Goodreads.com: a social media approach to books and recommendations. You can find my profile here: JenniferLynKing on Goodreads (notably, my profile could use a little more time and attention)…

Amazon.com: the gargantuan site for finding books, buying books, and just about everything else having to do with books. Always a favorite. And my book at Amazon.com (click here), in case you’re looking for a daily inspirational to start reading in 2011.

Starting the Conversation: What book have you wanted to read for a long time? When can you fit reading into your daily schedule? Do you have a favorite website or source for finding good books?

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How to Write and Finish Your Novel in 2010

“Everything you ever wanted – personally and professionally – is 2 or 3 steps beyond your comfort zone.” -Andy Andrews

Everyone has a story to tell. I believe that. So, based on that belief, I’m writing to encourage you to tell your story. With today being near the end of March, I’m laying out a plan to help you figure out how to write and finish your very own novel by the end of 2010, roughly 275 days away.
I wrote a very similar post in February of last year … and I heard from a lot of people. Since I’m working on polishing my novel, I thought I’d post on the same topic again, for 2010.

Why, you ask, should I think I can write a novel before the end of the year?

Great question. Two years ago at a writer’s festival, I listened to a man speak about how his novel had taken him over ten years to complete. Every fall, the NaNoWriMo phenomenon goes on, or National Novel Writing Month, where writers complete an entire novel in one month. If we take a middle ground somewhere between the two, I’m guessing nine months to complete a first-draft of a novel might be just about right.

photo of William Faulkner’s writing space


Here’s the plan:

Since a full-length novel falls somewhere near 80,000 words, 275 days will provide plenty of time to write at a leisurely pace.
In my experience, writing 500 words per hour is very doable (1000 words per hour is also doable for some). With only one hour spent per day (500 words), nearly two novels could be written in the remainder of the year (150,000 words in 300 days). So, if you factor in taking a day off on the weekend and a few days for holidays and sick days, an 80,000 word novel can be written in the remainder of 2010 with extra time to spare. What to do with extra time? Revision and editing are always a great use of time after the novel is done. In fact, rewriting and editing and revision are what I’m doing right now on my own novel.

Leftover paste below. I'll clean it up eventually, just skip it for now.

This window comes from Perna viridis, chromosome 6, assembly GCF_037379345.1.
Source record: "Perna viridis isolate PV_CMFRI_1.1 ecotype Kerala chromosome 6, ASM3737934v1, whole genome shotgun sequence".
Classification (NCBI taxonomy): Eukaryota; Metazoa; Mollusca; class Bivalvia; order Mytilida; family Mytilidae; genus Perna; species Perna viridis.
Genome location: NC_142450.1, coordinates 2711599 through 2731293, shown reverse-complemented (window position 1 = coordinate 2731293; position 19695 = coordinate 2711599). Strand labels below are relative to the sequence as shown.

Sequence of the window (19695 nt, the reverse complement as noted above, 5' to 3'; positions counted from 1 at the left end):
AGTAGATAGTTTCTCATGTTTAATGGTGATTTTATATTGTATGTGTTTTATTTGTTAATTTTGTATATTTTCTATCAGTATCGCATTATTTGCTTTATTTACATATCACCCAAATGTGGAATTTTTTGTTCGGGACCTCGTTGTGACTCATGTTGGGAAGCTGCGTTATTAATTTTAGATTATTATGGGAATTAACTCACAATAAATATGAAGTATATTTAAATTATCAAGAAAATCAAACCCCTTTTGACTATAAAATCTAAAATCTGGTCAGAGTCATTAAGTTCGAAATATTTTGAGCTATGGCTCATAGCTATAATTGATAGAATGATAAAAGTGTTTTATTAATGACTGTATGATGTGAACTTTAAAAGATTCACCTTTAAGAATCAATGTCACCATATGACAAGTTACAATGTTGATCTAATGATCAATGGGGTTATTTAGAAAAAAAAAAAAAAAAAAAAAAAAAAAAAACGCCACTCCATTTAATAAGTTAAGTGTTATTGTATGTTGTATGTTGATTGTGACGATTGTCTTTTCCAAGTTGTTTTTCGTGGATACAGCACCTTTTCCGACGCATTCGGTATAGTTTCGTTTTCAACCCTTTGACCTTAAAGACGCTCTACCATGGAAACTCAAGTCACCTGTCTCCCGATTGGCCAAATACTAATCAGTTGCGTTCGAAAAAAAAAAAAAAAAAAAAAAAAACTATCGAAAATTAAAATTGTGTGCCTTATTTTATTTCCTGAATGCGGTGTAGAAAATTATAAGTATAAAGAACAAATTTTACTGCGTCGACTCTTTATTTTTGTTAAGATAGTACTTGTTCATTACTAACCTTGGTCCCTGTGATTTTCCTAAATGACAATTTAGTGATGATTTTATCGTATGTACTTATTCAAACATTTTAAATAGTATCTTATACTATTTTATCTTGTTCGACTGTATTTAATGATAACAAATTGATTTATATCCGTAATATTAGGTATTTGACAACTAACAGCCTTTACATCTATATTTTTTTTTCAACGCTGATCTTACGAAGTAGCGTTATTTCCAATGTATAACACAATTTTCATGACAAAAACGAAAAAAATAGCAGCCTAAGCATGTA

Hopefully, by now, I’ve convinced you that you can finish your novel in 2010. But I’m sure you have a couple more reservations. A novel is a big undertaking, after all.

Why write?

For me, I’ve found writing to be an amazing cathartic experience, therapeutic in profound ways. I am a better and more complete person by writing. Story is a powerful connector in the world, and there is no better way to engage in story than in your own novel.

When can I find time to write?

Easy—the hour watching television or surfing the web, instead write. Or the hour before everyone else wakes in the morning. Or the hour when everyone is at school. Or the hour after dinner. Just one hour is all you need.

What do I write?

Well, I would start by thinking what it is you like to read, and even reflect on shows you like to watch. Thriller? Romance? Literary?

How do I know the proper format, margins, etc? Since many books are devoted to this question, I’ll start by pointing to some I think are very helpful. The First Five Pages and The Plot Thickens by Noah Lukeman, Writing the Breakout Novel by Donald Maass, Novel Idea by Angela Hunt, Self-Editing for Fiction Writers by Renni Browne, and my personal favorite Stein on Writing by Sol Stein along with his How to Grow a Novel.

See? It can be done.But in my experience, the ONE THING that will enable or prevent you from finishing your novel in 2010 is discipline.The most grueling thing I face in writing each day is just that—writing each day. No matter how comfy the chair I choose, I find it almost impossible to put my bottom in it. No matter how sleek and powerful the computer, I find it tough every day to place my fingers on its keyboard. No matter how simply the clock says it’s time to write, my whole will pushes back and says it’s time to do other things.

 

Writing is hard work.
BUT, if you are one of those adventurous people who says Just Do It … I know without question that you CAN do it. To close, here are some of the benefits I’ve found from the discipline of writing each day.

1. The biggest advantage to writing each day is that the story stays fresh. The writing flows, and continues to flow day after day by writing (even a little—500 words) each day.

2. Like heading to bed at a similar time each night, writing at a similar time each day can be beneficial. The body knows what to expect. The mind comes ready to write, and the flow is easier.

3. The story becomes a place to look forward to going each day, if only for an hour.

4. The routine lends itself to the others in your life respecting your time to write. Distractions are always plentiful, and my house certainly has a constant list of more things to do, but with a routine hour set aside each day, writing becomes a priority.